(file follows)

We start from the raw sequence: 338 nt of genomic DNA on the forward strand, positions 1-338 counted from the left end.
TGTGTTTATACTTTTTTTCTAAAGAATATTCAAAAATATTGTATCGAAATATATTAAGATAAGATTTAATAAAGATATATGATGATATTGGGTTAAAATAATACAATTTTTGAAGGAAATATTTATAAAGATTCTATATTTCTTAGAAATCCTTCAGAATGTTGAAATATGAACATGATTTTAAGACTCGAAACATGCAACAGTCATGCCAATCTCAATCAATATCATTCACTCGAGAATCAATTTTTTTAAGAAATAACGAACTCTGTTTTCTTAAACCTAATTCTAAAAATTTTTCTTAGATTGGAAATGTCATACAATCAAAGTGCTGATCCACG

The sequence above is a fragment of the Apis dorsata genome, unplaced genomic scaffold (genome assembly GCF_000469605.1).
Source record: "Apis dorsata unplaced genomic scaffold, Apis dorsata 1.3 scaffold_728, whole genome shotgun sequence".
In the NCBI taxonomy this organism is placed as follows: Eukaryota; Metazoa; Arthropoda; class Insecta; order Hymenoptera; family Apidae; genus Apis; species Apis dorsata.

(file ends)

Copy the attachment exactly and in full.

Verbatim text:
We start from the raw sequence: 338 nt of genomic DNA on the forward strand, positions 1-338 counted from the left end.
TGTGTTTATACTTTTTTTCTAAAGAATATTCAAAAATATTGTATCGAAATATATTAAGATAAGATTTAATAAAGATATATGATGATATTGGGTTAAAATAATACAATTTTTGAAGGAAATATTTATAAAGATTCTATATTTCTTAGAAATCCTTCAGAATGTTGAAATATGAACATGATTTTAAGACTCGAAACATGCAACAGTCATGCCAATCTCAATCAATATCATTCACTCGAGAATCAATTTTTTTAAGAAATAACGAACTCTGTTTTCTTAAACCTAATTCTAAAAATTTTTCTTAGATTGGAAATGTCATACAATCAAAGTGCTGATCCACG

The sequence above is a fragment of the Apis dorsata genome, unplaced genomic scaffold (genome assembly GCF_000469605.1).
Source record: "Apis dorsata unplaced genomic scaffold, Apis dorsata 1.3 scaffold_728, whole genome shotgun sequence".
In the NCBI taxonomy this organism is placed as follows: Eukaryota; Metazoa; Arthropoda; class Insecta; order Hymenoptera; family Apidae; genus Apis; species Apis dorsata.